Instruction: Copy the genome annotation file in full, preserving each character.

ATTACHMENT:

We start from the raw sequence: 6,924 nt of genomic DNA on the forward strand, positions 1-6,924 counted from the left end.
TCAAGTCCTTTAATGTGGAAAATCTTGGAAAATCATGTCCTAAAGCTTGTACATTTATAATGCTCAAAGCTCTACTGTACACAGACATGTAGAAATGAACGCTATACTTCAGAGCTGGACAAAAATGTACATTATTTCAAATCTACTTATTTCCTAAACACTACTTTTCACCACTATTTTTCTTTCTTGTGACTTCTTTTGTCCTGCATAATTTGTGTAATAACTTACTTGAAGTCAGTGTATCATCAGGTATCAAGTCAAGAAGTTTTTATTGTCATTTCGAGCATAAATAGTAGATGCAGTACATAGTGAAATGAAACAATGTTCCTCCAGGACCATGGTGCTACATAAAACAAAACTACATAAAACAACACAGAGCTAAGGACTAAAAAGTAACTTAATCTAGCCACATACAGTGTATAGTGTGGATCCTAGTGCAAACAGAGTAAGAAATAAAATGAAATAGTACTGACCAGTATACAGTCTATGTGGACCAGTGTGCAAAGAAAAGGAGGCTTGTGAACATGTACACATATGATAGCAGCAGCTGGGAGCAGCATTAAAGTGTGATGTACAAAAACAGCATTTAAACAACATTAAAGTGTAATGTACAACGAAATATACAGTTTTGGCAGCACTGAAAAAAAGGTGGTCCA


We start from the raw sequence: 6,924 nt of genomic DNA on the forward strand, positions 1-6,924 counted from the left end.
TCAAGTCCTTTAATGTGGAAAATCTTGGAAAATCATGTCCTAAAGCTTGTACATTTATAATGCTCAAAGCTCTACTGTACACAGACATGTAGAAATGAACGCTATACTTCAGAGCTGGACAAAAATGTACATTATTTCAAATCTACTTATTTCCTAAACACTACTTTTCACCACTATTTTTCTTTCTTGTGACTTCTTTTGTCCTGCATAATTTGTGTAATAACTTACTTGAAGTCAGTGTATCATCAGGTATCAAGTCAAGAAGTTTTTATTGTCATTTCGAGCATAAATAGTAGATGCAGTACATAGTGAAATGAAACAATGTTCCTCCAGGACCATGGTGCTACATAAAACAAAACTACATAAAACAACACAGAGCTAAGGACTAAAAAGTAACTTAATCTAGCCACATACAGTGTATAGTGTGGATCCTAGTGCAAACAGAGTAAGAAATAAAATGAAATAGTACTGACCAGTATACAGTCTATGTGGACCAGTGTGCAAAGAAAAGGAGGCTTGTGAACATGTACACATATGATAGCAGCAGCTGGGAGCAGCATTAAAGTGTGATGTACAAAAACAGCATTTAAACAACATTAAAGTGTAATGTACAACGAAATATACAGTTTTGGCAGCACTGAAAAAAAGGTGGTCCA